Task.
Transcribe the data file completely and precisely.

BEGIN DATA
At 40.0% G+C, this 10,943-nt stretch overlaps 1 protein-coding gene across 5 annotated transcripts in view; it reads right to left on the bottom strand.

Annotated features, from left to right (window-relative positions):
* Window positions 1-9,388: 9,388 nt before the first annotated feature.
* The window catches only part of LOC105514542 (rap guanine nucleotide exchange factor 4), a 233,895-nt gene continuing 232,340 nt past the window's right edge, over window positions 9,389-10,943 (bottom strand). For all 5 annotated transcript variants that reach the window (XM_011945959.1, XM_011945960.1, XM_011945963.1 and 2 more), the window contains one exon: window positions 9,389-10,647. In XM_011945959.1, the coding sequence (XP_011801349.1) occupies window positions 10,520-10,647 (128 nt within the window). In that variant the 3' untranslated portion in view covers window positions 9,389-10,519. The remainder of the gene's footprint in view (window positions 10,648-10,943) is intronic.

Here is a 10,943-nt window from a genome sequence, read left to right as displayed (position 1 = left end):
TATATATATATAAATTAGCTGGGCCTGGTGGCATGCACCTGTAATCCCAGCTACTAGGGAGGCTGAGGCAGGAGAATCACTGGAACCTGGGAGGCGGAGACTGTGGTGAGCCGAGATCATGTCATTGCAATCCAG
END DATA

At 40.0% G+C, this 10,943-nt stretch overlaps 1 protein-coding gene across 5 annotated transcripts in view; it reads right to left on the bottom strand.

Annotated features, from left to right (window-relative positions):
* Window positions 1-9,388: 9,388 nt before the first annotated feature.
* The window catches only part of LOC105514542 (rap guanine nucleotide exchange factor 4), a 233,895-nt gene continuing 232,340 nt past the window's right edge, over window positions 9,389-10,943 (bottom strand). For all 5 annotated transcript variants that reach the window (XM_011945959.1, XM_011945960.1, XM_011945963.1 and 2 more), the window contains one exon: window positions 9,389-10,647. In XM_011945959.1, the coding sequence (XP_011801349.1) occupies window positions 10,520-10,647 (128 nt within the window). In that variant the 3' untranslated portion in view covers window positions 9,389-10,519. The remainder of the gene's footprint in view (window positions 10,648-10,943) is intronic.

Here is a 10,943-nt window from a genome sequence, read left to right as displayed (position 1 = left end):
TATATATATATAAATTAGCTGGGCCTGGTGGCATGCACCTGTAATCCCAGCTACTAGGGAGGCTGAGGCAGGAGAATCACTGGAACCTGGGAGGCGGAGACTGTGGTGAGCCGAGATCATGTCATTGCAATCCAG